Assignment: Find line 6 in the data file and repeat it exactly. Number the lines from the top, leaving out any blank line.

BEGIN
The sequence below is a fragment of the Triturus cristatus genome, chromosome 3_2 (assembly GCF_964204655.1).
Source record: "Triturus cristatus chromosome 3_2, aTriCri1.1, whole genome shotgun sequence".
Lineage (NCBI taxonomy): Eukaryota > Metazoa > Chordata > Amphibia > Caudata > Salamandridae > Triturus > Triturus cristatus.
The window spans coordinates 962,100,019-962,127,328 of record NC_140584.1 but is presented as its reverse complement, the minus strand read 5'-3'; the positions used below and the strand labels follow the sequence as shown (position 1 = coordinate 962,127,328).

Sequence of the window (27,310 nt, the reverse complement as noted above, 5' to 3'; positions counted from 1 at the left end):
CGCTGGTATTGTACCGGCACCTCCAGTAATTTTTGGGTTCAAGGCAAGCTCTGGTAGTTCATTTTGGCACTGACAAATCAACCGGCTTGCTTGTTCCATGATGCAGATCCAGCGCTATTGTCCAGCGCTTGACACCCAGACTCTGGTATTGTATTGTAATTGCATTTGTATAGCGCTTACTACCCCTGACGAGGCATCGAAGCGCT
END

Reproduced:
CGCTGGTATTGTACCGGCACCTCCAGTAATTTTTGGGTTCAAGGCAAGCTCTGGTAGTTCATTTTGGCACTGACAAATCAACCGGCTTGCTTGTTCCATGATGCAGATCCAGCGCTATTGTCCAGCGCTTGACACCCAGACTCTGGTATTGTATTGTAATTGCATTTGTATAGCGCTTACTACCCCTGACGAGGCATCGAAGCGCT